Displays: More is more

Display manufacturer NEC has released a report on monitor size and its relationship to productivity. Surprise: There's a positive correlation.

Display manufacturer NEC has released a report on monitor size and its relationship to productivity. Surprise: There's a positive correlation. Big surprise: for editing tasks (text and spreadsheet) the gains can be as much as fifty percent.

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So What?

"Fifty percent"? Brighter screens, faster processors, ergonomic seating, better lighting, chair massages, "power" naps--all the things that are supposed to make us more productive--can't (apparently) hold a candle to the large display. And it makes intuitive sense: Having documents spread expansively around your screen is clearly much better than stacking your applications and hopping promiscuously from one to another.

Before we start agitating for desktop wide-screen TVs, however, it's important to note the report's peculiar section on PowerPoint. What's peculiar is that there is no section on PowerPoint. This is an unfortunate omission. The corporate world spends much of its time copying (or, occasionally, creating) decks, and if we could copy 50 percent faster (or, equivalently, 100 percent better), the business case for large monitors would be unassailable.

Another fly in the ointment: Today, large screens are strictly for stationary workers--the chiropractor visits would negate any productivity gains for itinerant laborers. That may not always be true. Flexible, roll-up screens (which have been just around the corner for 20 years now) may one day bring these benefits to the mobile workforce.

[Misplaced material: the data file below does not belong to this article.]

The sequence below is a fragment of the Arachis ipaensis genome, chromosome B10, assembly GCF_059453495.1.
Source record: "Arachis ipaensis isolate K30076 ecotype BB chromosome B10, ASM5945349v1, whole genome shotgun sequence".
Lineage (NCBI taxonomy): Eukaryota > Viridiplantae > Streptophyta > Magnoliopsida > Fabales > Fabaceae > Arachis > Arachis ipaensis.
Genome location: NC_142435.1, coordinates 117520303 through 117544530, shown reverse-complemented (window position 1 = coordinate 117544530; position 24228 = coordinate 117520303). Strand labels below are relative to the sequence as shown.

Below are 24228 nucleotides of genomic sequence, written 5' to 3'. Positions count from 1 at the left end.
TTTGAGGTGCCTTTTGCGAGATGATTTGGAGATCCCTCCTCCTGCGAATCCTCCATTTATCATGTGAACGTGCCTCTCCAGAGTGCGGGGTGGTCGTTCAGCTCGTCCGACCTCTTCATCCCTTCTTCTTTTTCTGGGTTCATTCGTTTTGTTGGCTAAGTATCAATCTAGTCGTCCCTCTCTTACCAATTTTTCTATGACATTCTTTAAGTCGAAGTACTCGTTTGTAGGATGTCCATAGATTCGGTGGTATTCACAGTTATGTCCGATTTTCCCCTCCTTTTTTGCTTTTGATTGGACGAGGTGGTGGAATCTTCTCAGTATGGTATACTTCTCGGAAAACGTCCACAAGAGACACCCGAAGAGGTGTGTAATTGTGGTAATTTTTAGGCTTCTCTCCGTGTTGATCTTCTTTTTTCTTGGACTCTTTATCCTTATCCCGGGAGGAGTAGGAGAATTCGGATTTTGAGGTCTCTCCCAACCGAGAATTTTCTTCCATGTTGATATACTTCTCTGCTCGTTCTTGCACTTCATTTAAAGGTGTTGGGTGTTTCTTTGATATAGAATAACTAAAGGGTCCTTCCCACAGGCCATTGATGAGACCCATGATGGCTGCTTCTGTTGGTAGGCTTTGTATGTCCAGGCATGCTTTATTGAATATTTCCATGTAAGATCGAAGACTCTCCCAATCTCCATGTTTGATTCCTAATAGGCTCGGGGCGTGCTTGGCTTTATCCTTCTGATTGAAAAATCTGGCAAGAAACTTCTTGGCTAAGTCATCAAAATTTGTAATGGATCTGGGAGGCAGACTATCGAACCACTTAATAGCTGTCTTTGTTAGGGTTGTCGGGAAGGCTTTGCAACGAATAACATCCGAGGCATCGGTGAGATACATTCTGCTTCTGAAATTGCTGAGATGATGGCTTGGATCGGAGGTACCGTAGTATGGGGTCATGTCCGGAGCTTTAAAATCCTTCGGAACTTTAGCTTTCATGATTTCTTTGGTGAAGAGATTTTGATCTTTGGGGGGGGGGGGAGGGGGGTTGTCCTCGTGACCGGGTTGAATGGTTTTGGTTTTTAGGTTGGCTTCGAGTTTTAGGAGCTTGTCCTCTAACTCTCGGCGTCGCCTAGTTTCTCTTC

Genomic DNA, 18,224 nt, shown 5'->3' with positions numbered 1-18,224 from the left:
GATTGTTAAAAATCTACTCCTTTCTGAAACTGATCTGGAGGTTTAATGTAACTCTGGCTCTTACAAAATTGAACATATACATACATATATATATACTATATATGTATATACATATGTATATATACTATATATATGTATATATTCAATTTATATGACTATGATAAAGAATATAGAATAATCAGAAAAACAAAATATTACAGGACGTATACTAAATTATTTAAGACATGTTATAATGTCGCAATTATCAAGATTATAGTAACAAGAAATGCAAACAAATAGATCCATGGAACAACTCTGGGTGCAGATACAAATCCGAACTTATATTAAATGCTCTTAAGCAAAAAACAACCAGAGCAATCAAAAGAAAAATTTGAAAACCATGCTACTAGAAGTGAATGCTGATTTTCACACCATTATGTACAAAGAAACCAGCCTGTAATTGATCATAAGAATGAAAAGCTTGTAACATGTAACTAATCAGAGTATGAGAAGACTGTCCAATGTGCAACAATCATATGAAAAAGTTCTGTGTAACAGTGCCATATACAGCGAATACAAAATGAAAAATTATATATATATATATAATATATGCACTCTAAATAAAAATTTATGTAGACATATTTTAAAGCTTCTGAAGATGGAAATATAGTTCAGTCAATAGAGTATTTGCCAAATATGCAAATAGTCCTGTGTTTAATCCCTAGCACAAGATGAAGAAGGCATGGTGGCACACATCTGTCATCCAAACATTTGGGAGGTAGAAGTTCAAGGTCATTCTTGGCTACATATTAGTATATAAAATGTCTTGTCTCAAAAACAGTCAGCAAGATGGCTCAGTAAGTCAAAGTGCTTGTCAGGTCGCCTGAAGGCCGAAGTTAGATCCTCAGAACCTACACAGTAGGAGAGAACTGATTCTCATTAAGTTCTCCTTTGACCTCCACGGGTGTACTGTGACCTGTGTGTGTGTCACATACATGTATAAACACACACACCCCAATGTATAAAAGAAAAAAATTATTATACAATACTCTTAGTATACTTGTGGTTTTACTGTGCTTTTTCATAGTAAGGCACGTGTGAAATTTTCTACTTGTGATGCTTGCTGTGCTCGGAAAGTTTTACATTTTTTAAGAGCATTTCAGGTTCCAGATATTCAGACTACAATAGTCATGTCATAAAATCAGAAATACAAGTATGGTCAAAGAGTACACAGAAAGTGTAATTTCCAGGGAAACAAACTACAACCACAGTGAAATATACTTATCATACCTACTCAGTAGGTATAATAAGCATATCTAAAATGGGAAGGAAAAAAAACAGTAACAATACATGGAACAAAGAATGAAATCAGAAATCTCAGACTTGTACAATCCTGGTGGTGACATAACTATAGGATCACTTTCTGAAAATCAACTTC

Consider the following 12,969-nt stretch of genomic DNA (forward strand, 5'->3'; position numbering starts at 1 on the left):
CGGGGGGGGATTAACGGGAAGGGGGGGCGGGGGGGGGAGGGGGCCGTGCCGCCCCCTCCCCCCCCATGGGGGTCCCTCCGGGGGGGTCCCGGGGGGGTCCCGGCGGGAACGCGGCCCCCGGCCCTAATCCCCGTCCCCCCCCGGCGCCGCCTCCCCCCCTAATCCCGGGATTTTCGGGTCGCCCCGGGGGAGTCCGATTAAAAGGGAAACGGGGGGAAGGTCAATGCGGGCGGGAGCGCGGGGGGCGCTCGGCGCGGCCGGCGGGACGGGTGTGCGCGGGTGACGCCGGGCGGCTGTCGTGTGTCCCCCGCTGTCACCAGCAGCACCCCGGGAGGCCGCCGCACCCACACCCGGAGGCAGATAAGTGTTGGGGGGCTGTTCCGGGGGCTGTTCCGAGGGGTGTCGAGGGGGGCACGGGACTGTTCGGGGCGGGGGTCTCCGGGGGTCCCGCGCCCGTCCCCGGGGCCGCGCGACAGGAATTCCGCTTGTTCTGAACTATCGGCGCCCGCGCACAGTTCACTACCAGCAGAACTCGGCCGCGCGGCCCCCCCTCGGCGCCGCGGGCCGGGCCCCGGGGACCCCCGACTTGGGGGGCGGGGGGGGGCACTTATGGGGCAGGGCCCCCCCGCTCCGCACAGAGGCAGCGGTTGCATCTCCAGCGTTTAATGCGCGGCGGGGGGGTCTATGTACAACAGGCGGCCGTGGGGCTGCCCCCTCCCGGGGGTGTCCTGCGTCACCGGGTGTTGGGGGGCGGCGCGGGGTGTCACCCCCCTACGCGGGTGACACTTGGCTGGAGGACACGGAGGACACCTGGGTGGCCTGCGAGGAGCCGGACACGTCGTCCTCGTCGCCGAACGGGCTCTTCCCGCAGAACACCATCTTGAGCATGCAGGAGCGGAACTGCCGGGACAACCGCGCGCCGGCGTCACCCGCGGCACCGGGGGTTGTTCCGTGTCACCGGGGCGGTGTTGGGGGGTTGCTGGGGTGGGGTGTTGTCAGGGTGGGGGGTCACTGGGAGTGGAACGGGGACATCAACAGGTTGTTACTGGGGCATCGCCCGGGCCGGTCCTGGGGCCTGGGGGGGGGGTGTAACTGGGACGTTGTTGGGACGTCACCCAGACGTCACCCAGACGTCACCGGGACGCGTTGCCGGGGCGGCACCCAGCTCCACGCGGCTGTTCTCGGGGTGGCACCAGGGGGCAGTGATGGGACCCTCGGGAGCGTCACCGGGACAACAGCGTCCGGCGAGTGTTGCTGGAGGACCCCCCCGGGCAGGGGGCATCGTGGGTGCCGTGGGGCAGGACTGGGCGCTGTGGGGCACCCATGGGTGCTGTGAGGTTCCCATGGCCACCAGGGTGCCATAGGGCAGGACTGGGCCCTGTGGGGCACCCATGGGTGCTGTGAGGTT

We're not talking about a lot of money, either. A 24" NEC flat panel display (it seems fair to use NEC as a benchmark since they funded the study) will set you back a mere $500. Even assuming a conservative productivity improvement, such an investment would probably pay for itself in less than a month.

Now, it's tempting to cast aspersions on NEC's objectivity in this matter. And that's clearly something to wonder about. But, fortunately, running this sort of test is inexpensive--others will do it. I expect we'll know pretty shortly whether NEC's conclusions hold up. In the meantime, I live for Alt-Tab.

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